I'm sure they'll invent a 'save the red spot, pay up' tax soon.

about 2 months ago

Future of Cars: Hydrogen Fuel Cells, Or Electric?

scsirob Re:The RAV4 EV was strictly a compliance scam car (659 comments)

Rrrright... And you have an ingenious system that takes in water, then uses road signs "Oxygen molecules to the left, Hydrogen molecules to the right" and Bob's your Uncle.

Any idea how much energy it takes to split water? Care to explain where that energy will come from?

Hydrogen is a potential energy carrier, not an energy supplier.

about 3 months ago

EU Court of Justice Paves Way For "Right To Be Forgotten" Online

scsirob Definitely good, but there are two sides (199 comments)

I can't help wonder what happens is a person who wants to be forgotten is referred to by someone else. Removing search results regarding some particular person may mean unintentional removal of content that someone else created and want visible.

about 3 months ago

Why Microsoft Shouldn't Patch the XP Internet Explorer Flaw

scsirob Re:Stop misleading people (345 comments)

By your reasoning you'd claim anyone who buys a Volkswagen Golf today is buying a 40 year old car. The Golf was introduced 40 years ago and you can still get one today. Never mind it has zero components in common with the Golf from 40 years back..

XP was and is doing everything the majority of users expect from an operating system. Many of the changes since XP are not exactly improvements for many of the users. Some are, some are not.

Microsoft can stop XP support in only one way. That's when they stop taking money from government or corporations for extended support. They will need to say 'no' to the hand that feeds then. Until they do so, they are obliged to patch XP. Not just for those who pay hefty support fees, but also to tose who bought their XP new, just 4 years ago.

about 3 months ago

The Hackers Who Recovered NASA's Lost Lunar Photos

scsirob Re:A foretaste... (89 comments)

Fully agree with you here. Add to that the recent advances in technology that gave us the 'benefits' of encryption, DRM, proprietary formats etc, and you can rest assured that no-one will be able to recover data from this era one hundred years from now. We are living in the digital Dark Age right now.

about 3 months ago

Ask Slashdot: Moving From Tech Support To Development?

scsirob Find a project for your support job (133 comments)

No-one will start with a blank screen in the morning and start to write code, just because. You need to have an itch, something you want to solve. Writing code is the means, not the goal.

Think about your support job, and ask yourself what tool would really make your life easier. Then set out to write that tool. You have the target people sitting around you right now, solve your problem and solve theirs too. If you're lucky, the tool will be valuable enough for the company to take it to that next country, all while you keep supporting that code.

I did this many years ago, while working as tech support for a tape vendor (Exabyte). I found their customer tools rubbish, so I started writing something easier (Expert 7 for MS-DOS). I asked my wife to test it for me (she is not in IT), just to see what she struggled with and made it better. It took me a while, but in the long run the company made my tool the default for customer support. I have kept on supporting that tool and many others after that until the end of last year. For almost 20 years those tape tools have given me part of my income. Even today, I still have a few customers asking me to code for them. LTO-7 is coming, perhaps I'll be asked to integrate support by then.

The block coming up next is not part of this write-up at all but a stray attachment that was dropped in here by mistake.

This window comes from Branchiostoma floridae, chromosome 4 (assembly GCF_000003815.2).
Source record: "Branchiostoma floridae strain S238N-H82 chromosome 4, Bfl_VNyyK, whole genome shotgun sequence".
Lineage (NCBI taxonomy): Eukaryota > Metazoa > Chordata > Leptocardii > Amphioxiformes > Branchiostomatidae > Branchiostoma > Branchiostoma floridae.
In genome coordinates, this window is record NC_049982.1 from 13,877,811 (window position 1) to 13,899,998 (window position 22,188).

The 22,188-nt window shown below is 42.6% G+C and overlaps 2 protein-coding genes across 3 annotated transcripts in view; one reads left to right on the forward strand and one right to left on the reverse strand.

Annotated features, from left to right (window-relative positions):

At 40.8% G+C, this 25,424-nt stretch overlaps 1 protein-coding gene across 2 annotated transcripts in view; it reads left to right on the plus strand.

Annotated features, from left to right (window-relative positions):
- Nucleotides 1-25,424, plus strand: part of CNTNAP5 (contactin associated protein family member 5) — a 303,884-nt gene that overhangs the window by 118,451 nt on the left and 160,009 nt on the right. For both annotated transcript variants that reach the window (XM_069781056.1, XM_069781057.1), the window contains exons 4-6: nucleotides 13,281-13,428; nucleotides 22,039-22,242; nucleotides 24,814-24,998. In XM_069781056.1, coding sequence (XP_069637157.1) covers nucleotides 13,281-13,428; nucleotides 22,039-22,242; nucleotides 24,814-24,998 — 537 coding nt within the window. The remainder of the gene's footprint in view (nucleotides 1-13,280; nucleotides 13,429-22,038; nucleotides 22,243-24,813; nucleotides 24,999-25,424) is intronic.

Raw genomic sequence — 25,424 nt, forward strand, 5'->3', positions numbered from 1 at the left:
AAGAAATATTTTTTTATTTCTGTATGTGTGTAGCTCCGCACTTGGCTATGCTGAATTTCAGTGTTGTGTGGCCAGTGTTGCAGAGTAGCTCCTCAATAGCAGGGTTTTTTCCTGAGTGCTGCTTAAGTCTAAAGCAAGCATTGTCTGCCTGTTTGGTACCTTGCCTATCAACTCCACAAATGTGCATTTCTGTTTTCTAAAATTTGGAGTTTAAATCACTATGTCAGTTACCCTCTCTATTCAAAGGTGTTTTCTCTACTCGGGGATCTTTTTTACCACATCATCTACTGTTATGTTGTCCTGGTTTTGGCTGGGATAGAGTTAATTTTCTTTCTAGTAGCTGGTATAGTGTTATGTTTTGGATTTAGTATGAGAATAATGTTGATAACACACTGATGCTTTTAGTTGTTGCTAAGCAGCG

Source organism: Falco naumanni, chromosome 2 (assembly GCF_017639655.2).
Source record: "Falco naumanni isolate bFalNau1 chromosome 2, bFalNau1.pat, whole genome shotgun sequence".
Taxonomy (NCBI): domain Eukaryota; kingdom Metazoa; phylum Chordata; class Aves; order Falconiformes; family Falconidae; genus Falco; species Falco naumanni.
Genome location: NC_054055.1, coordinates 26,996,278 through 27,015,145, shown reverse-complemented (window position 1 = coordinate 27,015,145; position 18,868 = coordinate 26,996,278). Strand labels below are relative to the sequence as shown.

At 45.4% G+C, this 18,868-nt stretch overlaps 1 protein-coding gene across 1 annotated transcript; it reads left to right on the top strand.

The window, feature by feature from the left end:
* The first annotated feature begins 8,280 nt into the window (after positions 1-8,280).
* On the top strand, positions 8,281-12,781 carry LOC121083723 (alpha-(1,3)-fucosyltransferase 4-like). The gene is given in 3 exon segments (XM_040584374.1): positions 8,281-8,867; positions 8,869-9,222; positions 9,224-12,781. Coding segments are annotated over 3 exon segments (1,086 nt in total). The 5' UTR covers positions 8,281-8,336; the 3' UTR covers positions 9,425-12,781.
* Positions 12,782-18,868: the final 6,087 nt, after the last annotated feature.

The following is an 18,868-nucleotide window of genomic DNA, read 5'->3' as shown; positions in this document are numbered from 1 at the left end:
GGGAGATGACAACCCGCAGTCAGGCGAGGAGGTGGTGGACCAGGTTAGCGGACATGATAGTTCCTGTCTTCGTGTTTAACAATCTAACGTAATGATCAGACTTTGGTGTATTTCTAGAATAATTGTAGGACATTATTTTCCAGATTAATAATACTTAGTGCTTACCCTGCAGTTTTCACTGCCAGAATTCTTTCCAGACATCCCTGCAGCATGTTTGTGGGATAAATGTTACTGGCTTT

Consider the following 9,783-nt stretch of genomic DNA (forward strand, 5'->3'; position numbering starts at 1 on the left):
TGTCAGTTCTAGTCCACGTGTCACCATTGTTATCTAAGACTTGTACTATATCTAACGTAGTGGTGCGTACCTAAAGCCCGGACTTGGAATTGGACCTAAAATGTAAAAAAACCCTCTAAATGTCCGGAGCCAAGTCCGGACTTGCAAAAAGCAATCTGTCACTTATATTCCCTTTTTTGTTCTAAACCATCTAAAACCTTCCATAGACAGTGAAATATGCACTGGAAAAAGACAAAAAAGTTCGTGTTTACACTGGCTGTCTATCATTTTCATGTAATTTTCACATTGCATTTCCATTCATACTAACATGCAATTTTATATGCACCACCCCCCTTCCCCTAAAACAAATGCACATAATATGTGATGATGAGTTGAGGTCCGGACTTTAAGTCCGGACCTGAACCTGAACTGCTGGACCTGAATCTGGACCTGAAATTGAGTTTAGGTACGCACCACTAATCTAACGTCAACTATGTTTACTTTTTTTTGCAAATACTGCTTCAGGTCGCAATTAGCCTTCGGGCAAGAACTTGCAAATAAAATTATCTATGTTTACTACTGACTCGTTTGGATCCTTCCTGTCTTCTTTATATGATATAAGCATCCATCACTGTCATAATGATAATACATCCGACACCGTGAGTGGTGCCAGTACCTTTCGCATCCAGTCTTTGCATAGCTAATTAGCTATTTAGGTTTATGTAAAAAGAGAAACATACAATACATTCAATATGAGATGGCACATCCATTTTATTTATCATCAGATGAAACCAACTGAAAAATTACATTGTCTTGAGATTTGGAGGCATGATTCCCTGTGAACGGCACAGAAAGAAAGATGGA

about 4 months ago



No more Groklaw

scsirob scsirob writes  |  about a year ago

scsirob (246572) writes "Word is out that PJ has pulled the plug on Groklaw. A source of education on US law, patents, SCO versus IBM and much more stops. PJ simply cannot justify to herself to stay connected in a world that is under constant surveillance. The Internet as it stands today is a threat to humanity, she explains.
Goodby PJ, you will be missed."

Link to Original Source

Slashdot Poll: Reader age distribution

scsirob scsirob writes  |  about 2 years ago

scsirob (246572) writes "Today's logo about the demise of Ceefax included the comment that most readers were born after Ceefax was introduced. This, combined with the 15th anniversary of Slashdot, would make a great poll. "How old are you?" with options in 10-year intervals."

scsirob scsirob writes  |  more than 7 years ago

scsirob (246572) writes "Novell has maintained free developer support for many years on it's news server. Just yesterday, all novell.devsup.* newsgroups received the following message: "This forum is now closed to new traffic but will remain open in a read-only status for reference purposes. Novell has made the decision to phase out forums for API Developer support excep for GroupWise. Novell partners with a valid agreement will continue to be supported via your existing contract. Customers with developer related questions are welcome to post messages in the technical support forums which are not oficially monitored by Novell, but are used for user-to-user conversations regarding Novell products. You can find the link to the technical support forums at" Is Novell not interested in helping out developers for their products anymore? Could this be related to the Microsoft agreement?"

scsirob scsirob writes  |  more than 7 years ago

scsirob writes "When I first started playing with computers (25 years ago), they were relatively easy to understand. Intel 8080 chips, TRS-80 Model 1 and CP/M isn't exactly rocket science. I tought myself how to program in assembly and later in C. I now design little gadgets with embedded processors and program them, and I write diagnostics software on a range of O/Ses. My kids (8 and 10 years old) are starting to get interested too and want me to teach them how to do all this. But I find that their level of expectation is waaay to high. They want to design games without any basic knowlegde. So my question is, how do you 'bootstrap' kids into computer knowledge to a comfortable level without turning them off or disappointing them?"